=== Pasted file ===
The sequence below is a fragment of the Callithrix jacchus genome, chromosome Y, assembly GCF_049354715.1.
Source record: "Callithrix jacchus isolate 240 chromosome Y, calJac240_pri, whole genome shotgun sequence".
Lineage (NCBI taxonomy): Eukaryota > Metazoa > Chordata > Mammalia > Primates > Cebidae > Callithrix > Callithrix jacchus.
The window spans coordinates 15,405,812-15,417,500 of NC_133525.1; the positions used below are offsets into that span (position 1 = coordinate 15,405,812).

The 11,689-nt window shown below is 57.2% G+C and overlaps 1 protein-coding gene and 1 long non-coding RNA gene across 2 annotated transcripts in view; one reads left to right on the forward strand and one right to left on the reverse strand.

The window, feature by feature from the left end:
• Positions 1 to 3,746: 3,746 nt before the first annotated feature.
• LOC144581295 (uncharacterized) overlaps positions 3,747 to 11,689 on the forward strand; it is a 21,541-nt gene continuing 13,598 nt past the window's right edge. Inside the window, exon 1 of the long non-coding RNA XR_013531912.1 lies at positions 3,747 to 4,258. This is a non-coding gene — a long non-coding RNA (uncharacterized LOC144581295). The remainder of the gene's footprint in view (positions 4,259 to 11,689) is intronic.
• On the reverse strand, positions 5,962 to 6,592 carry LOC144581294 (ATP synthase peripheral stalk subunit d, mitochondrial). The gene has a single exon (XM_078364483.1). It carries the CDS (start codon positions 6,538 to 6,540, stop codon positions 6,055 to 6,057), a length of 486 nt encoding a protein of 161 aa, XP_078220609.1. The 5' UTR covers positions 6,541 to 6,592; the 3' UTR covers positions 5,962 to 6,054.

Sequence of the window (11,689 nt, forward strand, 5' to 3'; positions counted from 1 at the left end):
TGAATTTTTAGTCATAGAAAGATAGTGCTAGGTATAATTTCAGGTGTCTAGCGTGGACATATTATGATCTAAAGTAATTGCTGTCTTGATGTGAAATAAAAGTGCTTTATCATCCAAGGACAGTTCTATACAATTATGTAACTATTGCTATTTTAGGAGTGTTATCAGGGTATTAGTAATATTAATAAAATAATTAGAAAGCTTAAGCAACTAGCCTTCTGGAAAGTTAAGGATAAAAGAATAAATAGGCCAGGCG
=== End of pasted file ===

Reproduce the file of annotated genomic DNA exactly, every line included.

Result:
The sequence below is a fragment of the Callithrix jacchus genome, chromosome Y, assembly GCF_049354715.1.
Source record: "Callithrix jacchus isolate 240 chromosome Y, calJac240_pri, whole genome shotgun sequence".
Lineage (NCBI taxonomy): Eukaryota > Metazoa > Chordata > Mammalia > Primates > Cebidae > Callithrix > Callithrix jacchus.
The window spans coordinates 15,405,812-15,417,500 of NC_133525.1; the positions used below are offsets into that span (position 1 = coordinate 15,405,812).

The 11,689-nt window shown below is 57.2% G+C and overlaps 1 protein-coding gene and 1 long non-coding RNA gene across 2 annotated transcripts in view; one reads left to right on the forward strand and one right to left on the reverse strand.

The window, feature by feature from the left end:
• Positions 1 to 3,746: 3,746 nt before the first annotated feature.
• LOC144581295 (uncharacterized) overlaps positions 3,747 to 11,689 on the forward strand; it is a 21,541-nt gene continuing 13,598 nt past the window's right edge. Inside the window, exon 1 of the long non-coding RNA XR_013531912.1 lies at positions 3,747 to 4,258. This is a non-coding gene — a long non-coding RNA (uncharacterized LOC144581295). The remainder of the gene's footprint in view (positions 4,259 to 11,689) is intronic.
• On the reverse strand, positions 5,962 to 6,592 carry LOC144581294 (ATP synthase peripheral stalk subunit d, mitochondrial). The gene has a single exon (XM_078364483.1). It carries the CDS (start codon positions 6,538 to 6,540, stop codon positions 6,055 to 6,057), a length of 486 nt encoding a protein of 161 aa, XP_078220609.1. The 5' UTR covers positions 6,541 to 6,592; the 3' UTR covers positions 5,962 to 6,054.

Sequence of the window (11,689 nt, forward strand, 5' to 3'; positions counted from 1 at the left end):
TGAATTTTTAGTCATAGAAAGATAGTGCTAGGTATAATTTCAGGTGTCTAGCGTGGACATATTATGATCTAAAGTAATTGCTGTCTTGATGTGAAATAAAAGTGCTTTATCATCCAAGGACAGTTCTATACAATTATGTAACTATTGCTATTTTAGGAGTGTTATCAGGGTATTAGTAATATTAATAAAATAATTAGAAAGCTTAAGCAACTAGCCTTCTGGAAAGTTAAGGATAAAAGAATAAATAGGCCAGGCG